Utah has long been known for having lax campaign finance rules, but a new state law went into effect this week that imposes stricter limits on how former state candidates can use leftover campaign funds.
That law, however, was designed with a loophole that allows a state politician to transfer unused campaign money from a state account into a personal account, pay taxes on it and then use the money to finance a federal campaign run.
The law was passed earlier this year by a state Legislature that has its fair share of members with aspirations of running at the federal level some day.
“There is no question there are several state legislators who are eyeing— federal races, said Kirk Jowers, head of the University of Utah’s Hinckley Institute of Politics. “We have two of the longest-serving, oldest Senators. We have a fourth [Congressional] seat we will receive [in the next reapportionment]. So I think there was certainly some feeling of, Lets give ourselves maximum flexibility with these campaign funds.’—
But the new law has also raised some interesting legal questions when it comes to federal campaign finance rules. Some campaign finance experts wonder whether the new law is little more than a way to circumvent federal provisions that prohibit the use of state campaign funds to run for federal office.
State Attorney General Mark Shurtleff (R) would have to defend the Utah law if it were challenged in court, and he admitted last week that he was unsure whether the new provision was in compliance with federal regulations.
“It’s questionable whether it will pass federal muster, and I’m sure there will be a challenge,— Shurtleff said.
And because of that, Shurtleff — who is in possession of a state campaign account that runs into six figures — said he won’t make use of the new law in his expected primary challenge to Sen. Bob Bennett (R) next year.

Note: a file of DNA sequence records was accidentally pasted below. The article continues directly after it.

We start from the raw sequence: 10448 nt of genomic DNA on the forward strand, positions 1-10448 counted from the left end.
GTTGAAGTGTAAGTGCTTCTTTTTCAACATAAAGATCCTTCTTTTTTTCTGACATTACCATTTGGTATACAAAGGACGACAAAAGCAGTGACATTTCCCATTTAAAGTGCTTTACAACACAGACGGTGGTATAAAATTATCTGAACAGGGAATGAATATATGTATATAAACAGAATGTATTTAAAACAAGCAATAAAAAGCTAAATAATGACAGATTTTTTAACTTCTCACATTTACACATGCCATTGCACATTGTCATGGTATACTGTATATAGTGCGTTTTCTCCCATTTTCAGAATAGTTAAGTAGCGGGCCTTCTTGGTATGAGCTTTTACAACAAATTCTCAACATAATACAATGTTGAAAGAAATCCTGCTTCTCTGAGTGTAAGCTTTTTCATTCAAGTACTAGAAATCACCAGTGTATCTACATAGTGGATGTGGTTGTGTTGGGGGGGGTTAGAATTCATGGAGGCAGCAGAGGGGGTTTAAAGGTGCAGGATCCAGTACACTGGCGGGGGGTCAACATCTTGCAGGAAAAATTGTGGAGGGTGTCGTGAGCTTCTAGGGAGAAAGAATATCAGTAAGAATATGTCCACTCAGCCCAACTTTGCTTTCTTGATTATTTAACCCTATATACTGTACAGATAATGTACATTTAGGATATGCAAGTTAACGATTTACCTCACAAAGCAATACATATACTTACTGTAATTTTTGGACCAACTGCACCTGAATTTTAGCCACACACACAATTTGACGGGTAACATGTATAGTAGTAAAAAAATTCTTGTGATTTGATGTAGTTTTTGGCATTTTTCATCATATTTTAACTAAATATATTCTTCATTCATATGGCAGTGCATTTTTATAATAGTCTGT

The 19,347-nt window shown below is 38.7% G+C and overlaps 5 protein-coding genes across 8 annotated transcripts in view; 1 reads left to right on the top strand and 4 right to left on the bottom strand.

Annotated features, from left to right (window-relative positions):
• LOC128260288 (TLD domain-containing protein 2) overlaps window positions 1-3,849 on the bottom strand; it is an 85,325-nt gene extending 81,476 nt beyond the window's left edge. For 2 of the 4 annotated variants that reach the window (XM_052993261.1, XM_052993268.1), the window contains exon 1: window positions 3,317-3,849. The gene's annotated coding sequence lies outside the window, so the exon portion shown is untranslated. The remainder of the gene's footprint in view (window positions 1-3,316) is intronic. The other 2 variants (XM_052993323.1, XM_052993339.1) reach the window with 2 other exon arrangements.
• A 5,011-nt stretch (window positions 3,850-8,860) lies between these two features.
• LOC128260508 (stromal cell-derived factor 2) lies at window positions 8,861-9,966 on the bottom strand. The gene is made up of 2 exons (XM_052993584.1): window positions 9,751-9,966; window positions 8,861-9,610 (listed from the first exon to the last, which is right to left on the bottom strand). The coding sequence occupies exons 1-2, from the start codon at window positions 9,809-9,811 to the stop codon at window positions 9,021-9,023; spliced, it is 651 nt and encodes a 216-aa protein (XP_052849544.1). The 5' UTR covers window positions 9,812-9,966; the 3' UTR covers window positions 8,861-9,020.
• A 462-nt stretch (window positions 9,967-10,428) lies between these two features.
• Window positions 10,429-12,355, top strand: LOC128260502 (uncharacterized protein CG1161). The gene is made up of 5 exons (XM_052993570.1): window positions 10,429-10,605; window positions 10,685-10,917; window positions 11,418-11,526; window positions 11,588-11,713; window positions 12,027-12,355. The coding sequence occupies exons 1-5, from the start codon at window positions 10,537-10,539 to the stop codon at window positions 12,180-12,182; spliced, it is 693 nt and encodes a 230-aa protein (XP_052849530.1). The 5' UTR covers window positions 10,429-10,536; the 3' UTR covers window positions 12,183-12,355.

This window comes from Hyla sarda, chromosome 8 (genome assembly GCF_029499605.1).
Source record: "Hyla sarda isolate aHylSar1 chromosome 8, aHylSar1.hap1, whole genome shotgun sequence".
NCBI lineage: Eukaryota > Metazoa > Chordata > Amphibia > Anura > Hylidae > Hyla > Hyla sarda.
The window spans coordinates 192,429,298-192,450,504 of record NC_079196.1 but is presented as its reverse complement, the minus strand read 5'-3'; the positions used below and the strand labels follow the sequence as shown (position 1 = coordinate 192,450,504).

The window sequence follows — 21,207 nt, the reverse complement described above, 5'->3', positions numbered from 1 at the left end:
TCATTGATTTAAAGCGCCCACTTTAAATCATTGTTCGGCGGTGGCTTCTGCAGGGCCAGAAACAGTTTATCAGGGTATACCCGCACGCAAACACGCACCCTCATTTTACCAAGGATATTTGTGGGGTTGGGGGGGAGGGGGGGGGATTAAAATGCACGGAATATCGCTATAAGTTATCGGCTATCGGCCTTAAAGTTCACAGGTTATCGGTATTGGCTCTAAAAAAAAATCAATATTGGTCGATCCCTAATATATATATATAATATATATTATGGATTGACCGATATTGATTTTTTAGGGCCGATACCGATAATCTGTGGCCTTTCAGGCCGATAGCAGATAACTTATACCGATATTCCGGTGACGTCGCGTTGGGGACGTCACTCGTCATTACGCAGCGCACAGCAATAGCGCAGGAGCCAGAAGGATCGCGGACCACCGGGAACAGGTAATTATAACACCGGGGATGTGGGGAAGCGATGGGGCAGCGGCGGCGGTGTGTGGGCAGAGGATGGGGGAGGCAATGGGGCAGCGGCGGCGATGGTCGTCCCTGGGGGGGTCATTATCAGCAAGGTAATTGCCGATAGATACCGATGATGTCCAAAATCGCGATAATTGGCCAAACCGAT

“I’m not prepared to opine on whether federal law would supercede that state law, but I certainly don’t intend to be the test case on it,— he said. “I believe I can raise all the money I need under [Federal Election Commission] rules and not mess with that.—
Shurtleff, who intends to make his electoral plans known Wednesday at a press conference in Salt Lake City, is considered a serious threat to Bennett.
The attorney general won a third term in November with 70 percent of the vote and has shown an ability to raise large sums of money statewide.
As they look ahead to a possible primary matchup, some Bennett supporters have been concerned that Shurtleff might use the new state campaign finance loophole to move the more than $100,000 in his state campaign account to a Senate campaign account. But Shurtleff dismissed such a move.
“I wish frankly Bennett would be more concerned about getting back billions of dollars in taxpayer money that went to Wall Street than he is about the potential fundraising of a a potential opponent,— he said.
Jim Bennett, the Senator’s son and campaign spokesman, called those comments a misrepresentation of the Senator’s record and a deflection from the campaign finance issue.
“It’s Mark Shurtleff’s responsibility to determine whether or not he is going to play by the rules, and it’s our responsibility to make sure people recognize how valuable Sen. Bennett is to the state of Utah,— Jim Bennett said.
Sen. Bennett has been widely criticized by conservatives for supporting the Wall Street bailout vote last fall, and many of those same conservatives are still angry with the Senator for his opposition in 2005 to a constitutional amendment banning flag burning.
The three-term Senator has been working hard to shore up his right flank since the bailout vote.
Bennett had about $625,000 in the bank at the end of March, according to state disclosure records, but some Republicans are still smelling blood. Utah papers reported Tuesday that Republican Tim Bridgewater, a former Congressional candidate who has been running for state GOP chairman, now has plans to run against Bennett as well.
As for Shurtleff, some Utah insiders have said the attorney general — who has had his own issues with conservative voters in the state — might gain traction in the race if he runs on a strict anti-Washington, D.C., message.
“In Utah, especially among the delegates [who attend the party’s nominating convention], there is a big number who are anti-Washington, and they will hold against Bennett his vote— on the Wall Street bailout, Jowers said.